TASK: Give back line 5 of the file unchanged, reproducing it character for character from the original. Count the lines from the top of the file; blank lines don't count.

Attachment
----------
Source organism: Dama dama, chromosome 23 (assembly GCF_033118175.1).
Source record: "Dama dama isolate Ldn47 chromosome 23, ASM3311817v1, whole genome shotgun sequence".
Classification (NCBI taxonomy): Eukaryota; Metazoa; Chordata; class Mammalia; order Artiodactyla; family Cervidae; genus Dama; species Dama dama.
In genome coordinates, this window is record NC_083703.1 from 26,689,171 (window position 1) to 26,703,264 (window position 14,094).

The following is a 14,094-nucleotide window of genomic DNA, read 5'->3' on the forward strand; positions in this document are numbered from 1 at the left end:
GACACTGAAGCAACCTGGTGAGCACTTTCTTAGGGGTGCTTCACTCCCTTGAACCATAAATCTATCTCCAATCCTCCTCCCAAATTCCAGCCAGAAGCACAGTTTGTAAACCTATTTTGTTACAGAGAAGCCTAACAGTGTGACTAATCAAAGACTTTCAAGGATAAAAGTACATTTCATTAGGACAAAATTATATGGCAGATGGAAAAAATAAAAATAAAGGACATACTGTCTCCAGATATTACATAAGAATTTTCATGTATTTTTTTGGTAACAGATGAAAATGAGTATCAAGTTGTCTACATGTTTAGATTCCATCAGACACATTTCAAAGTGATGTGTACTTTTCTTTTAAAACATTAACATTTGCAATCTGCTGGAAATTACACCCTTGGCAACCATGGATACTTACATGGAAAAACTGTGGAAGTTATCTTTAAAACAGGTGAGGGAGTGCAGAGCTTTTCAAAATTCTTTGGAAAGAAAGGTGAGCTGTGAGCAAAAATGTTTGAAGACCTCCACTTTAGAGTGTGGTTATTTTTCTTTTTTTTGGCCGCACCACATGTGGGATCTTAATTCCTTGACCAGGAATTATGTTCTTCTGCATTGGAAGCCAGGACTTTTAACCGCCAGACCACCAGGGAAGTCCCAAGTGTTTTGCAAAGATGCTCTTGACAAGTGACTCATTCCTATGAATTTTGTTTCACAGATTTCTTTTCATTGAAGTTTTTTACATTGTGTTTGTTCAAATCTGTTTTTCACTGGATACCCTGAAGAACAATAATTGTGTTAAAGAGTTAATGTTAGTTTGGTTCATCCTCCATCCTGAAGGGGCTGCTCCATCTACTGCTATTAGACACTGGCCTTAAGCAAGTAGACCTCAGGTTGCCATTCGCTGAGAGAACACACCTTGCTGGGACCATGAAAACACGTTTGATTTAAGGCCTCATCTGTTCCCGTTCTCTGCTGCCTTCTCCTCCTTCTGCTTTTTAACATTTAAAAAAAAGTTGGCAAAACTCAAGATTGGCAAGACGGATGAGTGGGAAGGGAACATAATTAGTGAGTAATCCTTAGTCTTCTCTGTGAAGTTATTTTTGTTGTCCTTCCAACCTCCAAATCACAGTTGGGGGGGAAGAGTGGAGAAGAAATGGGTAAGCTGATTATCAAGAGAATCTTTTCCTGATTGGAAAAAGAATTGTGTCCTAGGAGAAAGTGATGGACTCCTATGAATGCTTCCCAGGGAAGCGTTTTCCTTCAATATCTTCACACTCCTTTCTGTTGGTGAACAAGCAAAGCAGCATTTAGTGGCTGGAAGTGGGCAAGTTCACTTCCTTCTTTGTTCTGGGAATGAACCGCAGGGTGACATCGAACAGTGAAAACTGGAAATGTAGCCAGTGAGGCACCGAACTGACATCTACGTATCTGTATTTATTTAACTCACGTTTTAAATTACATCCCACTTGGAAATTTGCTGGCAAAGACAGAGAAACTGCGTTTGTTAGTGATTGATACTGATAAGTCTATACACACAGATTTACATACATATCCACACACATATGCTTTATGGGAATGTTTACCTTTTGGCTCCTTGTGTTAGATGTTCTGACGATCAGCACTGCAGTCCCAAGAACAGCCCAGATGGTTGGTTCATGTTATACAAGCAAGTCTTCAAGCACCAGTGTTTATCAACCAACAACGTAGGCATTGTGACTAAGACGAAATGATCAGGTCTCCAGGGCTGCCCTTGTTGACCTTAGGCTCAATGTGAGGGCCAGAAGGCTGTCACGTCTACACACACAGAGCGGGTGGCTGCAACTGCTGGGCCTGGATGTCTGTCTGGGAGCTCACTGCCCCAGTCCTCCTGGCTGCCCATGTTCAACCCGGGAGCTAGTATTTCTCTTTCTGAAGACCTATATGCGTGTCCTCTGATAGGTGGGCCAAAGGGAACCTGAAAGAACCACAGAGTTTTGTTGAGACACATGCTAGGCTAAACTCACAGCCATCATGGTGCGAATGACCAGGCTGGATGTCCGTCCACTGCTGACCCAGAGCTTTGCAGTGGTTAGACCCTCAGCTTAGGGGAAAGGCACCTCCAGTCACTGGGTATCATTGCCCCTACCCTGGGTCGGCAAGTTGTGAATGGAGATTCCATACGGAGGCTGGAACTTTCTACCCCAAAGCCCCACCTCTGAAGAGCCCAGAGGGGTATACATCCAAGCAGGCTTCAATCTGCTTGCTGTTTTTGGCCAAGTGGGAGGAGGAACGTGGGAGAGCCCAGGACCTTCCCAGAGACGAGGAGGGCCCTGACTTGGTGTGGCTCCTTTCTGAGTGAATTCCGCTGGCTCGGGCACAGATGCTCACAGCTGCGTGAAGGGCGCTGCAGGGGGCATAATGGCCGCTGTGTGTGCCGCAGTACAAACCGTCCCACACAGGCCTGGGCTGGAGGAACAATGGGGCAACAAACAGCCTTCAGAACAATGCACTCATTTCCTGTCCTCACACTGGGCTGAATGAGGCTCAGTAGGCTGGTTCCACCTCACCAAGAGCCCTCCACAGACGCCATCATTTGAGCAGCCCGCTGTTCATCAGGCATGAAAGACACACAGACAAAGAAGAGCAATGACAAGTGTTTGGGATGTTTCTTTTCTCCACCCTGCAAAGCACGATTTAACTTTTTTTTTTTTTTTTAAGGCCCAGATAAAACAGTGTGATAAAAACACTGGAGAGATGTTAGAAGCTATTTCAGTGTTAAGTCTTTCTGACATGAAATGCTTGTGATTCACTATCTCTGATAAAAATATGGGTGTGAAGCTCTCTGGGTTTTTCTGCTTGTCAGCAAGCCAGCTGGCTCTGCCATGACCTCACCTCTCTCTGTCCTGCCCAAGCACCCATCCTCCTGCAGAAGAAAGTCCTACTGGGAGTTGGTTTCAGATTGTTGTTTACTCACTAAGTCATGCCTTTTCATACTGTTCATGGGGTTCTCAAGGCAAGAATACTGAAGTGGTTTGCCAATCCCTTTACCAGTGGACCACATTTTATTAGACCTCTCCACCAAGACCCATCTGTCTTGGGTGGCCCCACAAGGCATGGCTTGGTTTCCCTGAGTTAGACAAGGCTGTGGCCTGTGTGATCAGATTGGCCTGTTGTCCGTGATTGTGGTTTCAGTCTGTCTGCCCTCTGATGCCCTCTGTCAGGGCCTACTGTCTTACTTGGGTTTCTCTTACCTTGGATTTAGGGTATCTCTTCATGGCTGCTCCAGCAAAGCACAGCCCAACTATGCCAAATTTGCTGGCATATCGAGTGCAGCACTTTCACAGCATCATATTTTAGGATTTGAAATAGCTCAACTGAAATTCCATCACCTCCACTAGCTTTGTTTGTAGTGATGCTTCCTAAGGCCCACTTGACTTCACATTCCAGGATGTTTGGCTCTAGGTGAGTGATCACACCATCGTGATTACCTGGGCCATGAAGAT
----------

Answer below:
The following is a 14,094-nucleotide window of genomic DNA, read 5'->3' on the forward strand; positions in this document are numbered from 1 at the left end: